Gustave Moreau  

From The Art and Popular Culture Encyclopedia

Jump to: navigation, search

Related e

Google
Wikipedia
Wiktionary
Wiki Commons
Wikisource
YouTube
Shop


Featured:
Train wreck at Montparnasse (October 22, 1895) by Studio Lévy and Sons.
Enlarge
Train wreck at Montparnasse (October 22, 1895) by Studio Lévy and Sons.

Gustave Moreau (April 6, 1826April 18, 1898) was a French Symbolist painter. He was born and died in Paris.

Moreau's main focus was the illustration of biblical and mythological figures. As a painter of literary ideas rather than visual images, he appealed to the imaginations of some Symbolist writers and artists, who saw him as a precursor to their movement.

His father, Louis Jean Marie Moreau, was an architect, who recognized his talent. His mother was Adele Pauline des Moutiers. Moreau studied under François-Édouard Picot and Théodore Chassériau, with whom he may have become lovers; Moreau also carried on a deeply personal 25-year relationship, possibly romantic, with Adelaide-Alexandrine Dureux, a woman whom he drew several times. His first painting was a Pietà which is now located in the cathedral at Angoulême. He showed A Scene from the Song of Songs and The Death of Darius in the Salon of 1853. In 1853 he contributed Athenians with the Minotaur and Moses Putting Off his Sandals within Sight of the Promised Land to the Great Exhibition.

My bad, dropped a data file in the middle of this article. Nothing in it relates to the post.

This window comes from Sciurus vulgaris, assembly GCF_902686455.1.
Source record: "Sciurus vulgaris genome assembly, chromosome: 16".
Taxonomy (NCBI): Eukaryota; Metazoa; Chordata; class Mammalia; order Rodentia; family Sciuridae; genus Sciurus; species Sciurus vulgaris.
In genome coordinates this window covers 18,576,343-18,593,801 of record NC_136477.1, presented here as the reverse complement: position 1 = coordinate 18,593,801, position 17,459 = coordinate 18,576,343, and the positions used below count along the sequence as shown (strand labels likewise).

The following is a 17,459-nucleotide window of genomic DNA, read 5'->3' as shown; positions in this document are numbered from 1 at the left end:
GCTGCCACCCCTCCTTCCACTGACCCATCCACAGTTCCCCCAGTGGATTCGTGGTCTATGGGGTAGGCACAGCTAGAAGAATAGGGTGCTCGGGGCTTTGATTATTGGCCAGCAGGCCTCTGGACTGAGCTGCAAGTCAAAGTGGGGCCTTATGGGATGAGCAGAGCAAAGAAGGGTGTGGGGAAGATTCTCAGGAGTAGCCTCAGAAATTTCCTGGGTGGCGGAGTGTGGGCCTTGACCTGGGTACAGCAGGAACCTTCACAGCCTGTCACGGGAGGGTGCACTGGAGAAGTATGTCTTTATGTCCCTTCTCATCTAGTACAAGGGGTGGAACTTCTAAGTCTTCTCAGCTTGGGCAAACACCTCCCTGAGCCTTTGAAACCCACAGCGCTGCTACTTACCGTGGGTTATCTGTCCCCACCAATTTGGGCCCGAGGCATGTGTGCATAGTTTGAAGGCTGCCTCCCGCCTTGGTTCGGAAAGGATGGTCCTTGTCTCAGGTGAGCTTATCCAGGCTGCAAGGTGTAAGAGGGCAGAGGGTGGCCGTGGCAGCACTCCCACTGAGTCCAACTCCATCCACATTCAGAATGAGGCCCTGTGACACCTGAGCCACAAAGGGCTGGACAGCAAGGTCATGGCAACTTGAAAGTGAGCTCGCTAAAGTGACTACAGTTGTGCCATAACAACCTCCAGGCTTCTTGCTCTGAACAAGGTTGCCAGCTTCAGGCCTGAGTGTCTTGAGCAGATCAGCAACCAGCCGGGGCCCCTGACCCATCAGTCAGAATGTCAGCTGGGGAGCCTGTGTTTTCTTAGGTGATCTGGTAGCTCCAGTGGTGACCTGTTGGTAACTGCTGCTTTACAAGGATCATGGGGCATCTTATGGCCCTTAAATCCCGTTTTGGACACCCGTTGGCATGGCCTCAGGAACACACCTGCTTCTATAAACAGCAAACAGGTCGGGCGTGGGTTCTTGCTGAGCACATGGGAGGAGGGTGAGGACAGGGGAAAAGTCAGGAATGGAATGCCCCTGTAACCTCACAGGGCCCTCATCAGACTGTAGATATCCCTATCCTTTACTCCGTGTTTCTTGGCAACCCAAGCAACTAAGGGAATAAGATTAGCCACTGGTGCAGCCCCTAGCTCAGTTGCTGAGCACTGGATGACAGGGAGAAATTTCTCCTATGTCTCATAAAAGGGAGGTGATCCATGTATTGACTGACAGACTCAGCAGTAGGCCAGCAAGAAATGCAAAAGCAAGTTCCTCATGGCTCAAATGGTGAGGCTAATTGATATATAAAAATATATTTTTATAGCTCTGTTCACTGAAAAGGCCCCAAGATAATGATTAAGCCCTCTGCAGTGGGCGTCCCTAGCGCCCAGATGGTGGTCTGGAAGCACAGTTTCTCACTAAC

Oedipus and the Sphinx, one of his first symbolist paintings, was exhibited at the Salon of 1864. Over his lifetime, he produced over 8,000 paintings, watercolors and drawings, many of which are on display in Paris' Musée national Gustave Moreau at 14, rue de la Rochefoucauld (IXe arrondissement). The museum is in his former workshop, and was opened to the public in 1903.

He had become a professor at Paris' École des Beaux-Arts in 1891 and had counted among his many students the fauvist painters, Henri Matisse and Georges Rouault.

Moreau is buried in Paris' Cimetière de Montmartre.

In Alan Moore's graphic novel, The League of Extraordinary Gentlemen, it is implied that he was a nephew of Doctor Moreau, and he based a few of his paintings on the Doctor's creations.



Unless indicated otherwise, the text in this article is either based on Wikipedia article "Gustave Moreau" or another language Wikipedia page thereof used under the terms of the GNU Free Documentation License; or on original research by Jahsonic and friends. See Art and Popular Culture's copyright notice.

Personal tools